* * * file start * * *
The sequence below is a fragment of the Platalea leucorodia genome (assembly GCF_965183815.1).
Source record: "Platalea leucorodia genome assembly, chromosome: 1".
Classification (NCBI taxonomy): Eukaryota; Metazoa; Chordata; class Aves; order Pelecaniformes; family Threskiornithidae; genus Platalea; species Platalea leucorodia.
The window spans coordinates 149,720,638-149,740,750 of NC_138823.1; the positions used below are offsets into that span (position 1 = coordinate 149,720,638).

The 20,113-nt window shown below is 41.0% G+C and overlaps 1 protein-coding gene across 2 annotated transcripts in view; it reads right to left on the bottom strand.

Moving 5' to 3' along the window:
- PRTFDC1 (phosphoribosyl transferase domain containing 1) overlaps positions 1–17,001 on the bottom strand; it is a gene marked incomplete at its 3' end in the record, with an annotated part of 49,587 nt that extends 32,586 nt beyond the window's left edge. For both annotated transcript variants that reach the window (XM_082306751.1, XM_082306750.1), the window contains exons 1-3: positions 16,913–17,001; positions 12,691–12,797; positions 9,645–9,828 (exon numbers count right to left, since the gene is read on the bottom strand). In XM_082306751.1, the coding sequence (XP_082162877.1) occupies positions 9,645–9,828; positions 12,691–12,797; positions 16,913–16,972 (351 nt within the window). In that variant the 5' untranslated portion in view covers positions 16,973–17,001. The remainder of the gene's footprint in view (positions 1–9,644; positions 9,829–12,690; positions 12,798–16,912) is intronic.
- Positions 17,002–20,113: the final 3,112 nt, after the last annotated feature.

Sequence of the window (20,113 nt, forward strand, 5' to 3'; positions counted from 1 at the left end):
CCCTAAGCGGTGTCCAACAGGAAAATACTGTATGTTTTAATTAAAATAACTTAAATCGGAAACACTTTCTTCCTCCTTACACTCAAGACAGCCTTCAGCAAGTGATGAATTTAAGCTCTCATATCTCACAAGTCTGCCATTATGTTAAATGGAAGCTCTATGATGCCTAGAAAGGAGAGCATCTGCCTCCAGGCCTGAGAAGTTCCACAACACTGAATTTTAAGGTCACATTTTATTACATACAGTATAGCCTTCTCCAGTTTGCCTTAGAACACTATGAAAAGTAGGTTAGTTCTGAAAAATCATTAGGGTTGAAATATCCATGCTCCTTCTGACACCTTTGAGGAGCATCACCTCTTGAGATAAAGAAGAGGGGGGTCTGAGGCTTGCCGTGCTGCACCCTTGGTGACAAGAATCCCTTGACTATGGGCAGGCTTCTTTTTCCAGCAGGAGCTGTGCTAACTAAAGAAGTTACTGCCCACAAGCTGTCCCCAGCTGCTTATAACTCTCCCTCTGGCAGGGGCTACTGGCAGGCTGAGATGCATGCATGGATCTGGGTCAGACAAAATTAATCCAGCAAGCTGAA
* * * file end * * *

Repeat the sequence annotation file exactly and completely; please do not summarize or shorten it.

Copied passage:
The sequence below is a fragment of the Platalea leucorodia genome (assembly GCF_965183815.1).
Source record: "Platalea leucorodia genome assembly, chromosome: 1".
Classification (NCBI taxonomy): Eukaryota; Metazoa; Chordata; class Aves; order Pelecaniformes; family Threskiornithidae; genus Platalea; species Platalea leucorodia.
The window spans coordinates 149,720,638-149,740,750 of NC_138823.1; the positions used below are offsets into that span (position 1 = coordinate 149,720,638).

The 20,113-nt window shown below is 41.0% G+C and overlaps 1 protein-coding gene across 2 annotated transcripts in view; it reads right to left on the bottom strand.

Moving 5' to 3' along the window:
- PRTFDC1 (phosphoribosyl transferase domain containing 1) overlaps positions 1–17,001 on the bottom strand; it is a gene marked incomplete at its 3' end in the record, with an annotated part of 49,587 nt that extends 32,586 nt beyond the window's left edge. For both annotated transcript variants that reach the window (XM_082306751.1, XM_082306750.1), the window contains exons 1-3: positions 16,913–17,001; positions 12,691–12,797; positions 9,645–9,828 (exon numbers count right to left, since the gene is read on the bottom strand). In XM_082306751.1, the coding sequence (XP_082162877.1) occupies positions 9,645–9,828; positions 12,691–12,797; positions 16,913–16,972 (351 nt within the window). In that variant the 5' untranslated portion in view covers positions 16,973–17,001. The remainder of the gene's footprint in view (positions 1–9,644; positions 9,829–12,690; positions 12,798–16,912) is intronic.
- Positions 17,002–20,113: the final 3,112 nt, after the last annotated feature.

Sequence of the window (20,113 nt, forward strand, 5' to 3'; positions counted from 1 at the left end):
CCCTAAGCGGTGTCCAACAGGAAAATACTGTATGTTTTAATTAAAATAACTTAAATCGGAAACACTTTCTTCCTCCTTACACTCAAGACAGCCTTCAGCAAGTGATGAATTTAAGCTCTCATATCTCACAAGTCTGCCATTATGTTAAATGGAAGCTCTATGATGCCTAGAAAGGAGAGCATCTGCCTCCAGGCCTGAGAAGTTCCACAACACTGAATTTTAAGGTCACATTTTATTACATACAGTATAGCCTTCTCCAGTTTGCCTTAGAACACTATGAAAAGTAGGTTAGTTCTGAAAAATCATTAGGGTTGAAATATCCATGCTCCTTCTGACACCTTTGAGGAGCATCACCTCTTGAGATAAAGAAGAGGGGGGTCTGAGGCTTGCCGTGCTGCACCCTTGGTGACAAGAATCCCTTGACTATGGGCAGGCTTCTTTTTCCAGCAGGAGCTGTGCTAACTAAAGAAGTTACTGCCCACAAGCTGTCCCCAGCTGCTTATAACTCTCCCTCTGGCAGGGGCTACTGGCAGGCTGAGATGCATGCATGGATCTGGGTCAGACAAAATTAATCCAGCAAGCTGAA